Ridiculously Simple Customer Experience
How to Quickly Build and Maintain a CX Juggernaut
“What’s a CX juggernaut?” you ask.
We think the simplest way to explain this is to point to Chick-fil-A. Chick-fil-A is a CX juggernaut.
Despite being closed on Sundays and despite the constant calls for boycotts because of stances on controversial issues, the average Chick-fil-A restaurant earns more revenue per year than the average Wendy’s, Burger King, KFC, and Subway… combined!
The benefits are clear: pleasing the customer – that is, creating a great customer experience (CX) – leads to greater revenue and profits, while reducing marketing and other costs. Moreover, CX done right increases employee satisfaction – reducing negative turnover and freeing up your frontline managers to lead instead of being caught in the never-ending cycle of recruiting and hiring.
Plus, when you’re a CX juggernaut like Chick-fil-A, everything about you is perceived to be better than the reality. More importantly, perceived to be better than the competition. No offense, but Chick-fil-A makes a very good chicken sandwich. It’s fried chicken on a bun, topped with two pickles. It’s not the best, though because of their commitment to a customer-first strategy, it is perceived as the best by their raving fans.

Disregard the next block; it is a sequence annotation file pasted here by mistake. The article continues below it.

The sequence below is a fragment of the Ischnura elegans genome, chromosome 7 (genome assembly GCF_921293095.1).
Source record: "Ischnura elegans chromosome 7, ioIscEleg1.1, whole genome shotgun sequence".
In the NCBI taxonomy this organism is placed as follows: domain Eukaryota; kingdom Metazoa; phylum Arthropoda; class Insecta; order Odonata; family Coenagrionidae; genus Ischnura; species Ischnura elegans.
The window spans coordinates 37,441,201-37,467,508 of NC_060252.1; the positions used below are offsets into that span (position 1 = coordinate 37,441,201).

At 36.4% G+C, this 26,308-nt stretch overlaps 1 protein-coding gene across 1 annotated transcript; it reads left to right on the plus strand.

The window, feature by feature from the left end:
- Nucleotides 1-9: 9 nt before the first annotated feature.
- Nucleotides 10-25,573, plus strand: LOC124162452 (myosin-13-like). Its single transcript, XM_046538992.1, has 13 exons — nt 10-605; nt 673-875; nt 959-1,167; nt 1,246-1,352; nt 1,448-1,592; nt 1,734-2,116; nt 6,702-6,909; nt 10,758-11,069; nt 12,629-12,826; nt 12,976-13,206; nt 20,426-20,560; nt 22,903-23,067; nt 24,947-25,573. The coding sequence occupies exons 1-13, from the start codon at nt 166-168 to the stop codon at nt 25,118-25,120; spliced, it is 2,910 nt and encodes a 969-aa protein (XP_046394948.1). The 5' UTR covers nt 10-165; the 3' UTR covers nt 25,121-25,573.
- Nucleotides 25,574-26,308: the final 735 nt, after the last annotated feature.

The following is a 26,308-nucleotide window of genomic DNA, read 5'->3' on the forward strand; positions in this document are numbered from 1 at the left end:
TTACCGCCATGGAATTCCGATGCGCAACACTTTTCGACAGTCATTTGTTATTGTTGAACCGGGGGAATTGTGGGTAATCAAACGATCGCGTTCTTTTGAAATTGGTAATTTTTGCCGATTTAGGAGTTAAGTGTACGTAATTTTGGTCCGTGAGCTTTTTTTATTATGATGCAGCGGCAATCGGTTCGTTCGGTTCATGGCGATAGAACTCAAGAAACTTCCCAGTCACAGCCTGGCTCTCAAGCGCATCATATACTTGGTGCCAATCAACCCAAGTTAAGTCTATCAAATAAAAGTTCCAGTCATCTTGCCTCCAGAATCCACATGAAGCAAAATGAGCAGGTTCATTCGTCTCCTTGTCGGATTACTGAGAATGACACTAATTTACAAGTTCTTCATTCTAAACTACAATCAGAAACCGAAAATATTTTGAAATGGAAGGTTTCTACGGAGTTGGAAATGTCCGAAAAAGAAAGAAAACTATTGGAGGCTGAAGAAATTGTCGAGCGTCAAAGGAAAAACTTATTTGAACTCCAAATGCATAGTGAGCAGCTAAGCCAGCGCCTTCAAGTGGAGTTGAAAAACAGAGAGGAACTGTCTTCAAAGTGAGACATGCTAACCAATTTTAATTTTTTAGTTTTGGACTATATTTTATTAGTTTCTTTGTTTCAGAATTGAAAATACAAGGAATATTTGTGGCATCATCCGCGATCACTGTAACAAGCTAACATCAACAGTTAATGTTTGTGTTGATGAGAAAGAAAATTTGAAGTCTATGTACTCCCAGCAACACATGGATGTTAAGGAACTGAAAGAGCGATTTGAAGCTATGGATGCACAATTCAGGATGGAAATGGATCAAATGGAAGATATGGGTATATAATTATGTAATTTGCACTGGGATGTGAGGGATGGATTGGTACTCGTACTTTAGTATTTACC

Chick-fil-A is a customer-first company, and it shows in everything they do.
Without customers, you don’t have a business. And even if you’re fortunate enough to work for or run an organization that enjoys a monopoly (think: power companies; public schools; etc.) or an oligopoly (think: airlines; telecom; etc.), you can still benefit from employing a customer-first strategy. Working to ensure great customer experiences gives you increased pricing power while lowering certain employee costs (think: reducing turnover and the need to staff an ever-growing customer service department).
This is the first in a series of excerpts from Ridiculously Simple Customer Experience, a book written for everyone in any organization that has customers. That is, it was written for those in both the public and private sector; and for everyone in these organizations. From the frontline, customer-facing employees to the CEO and board of directors.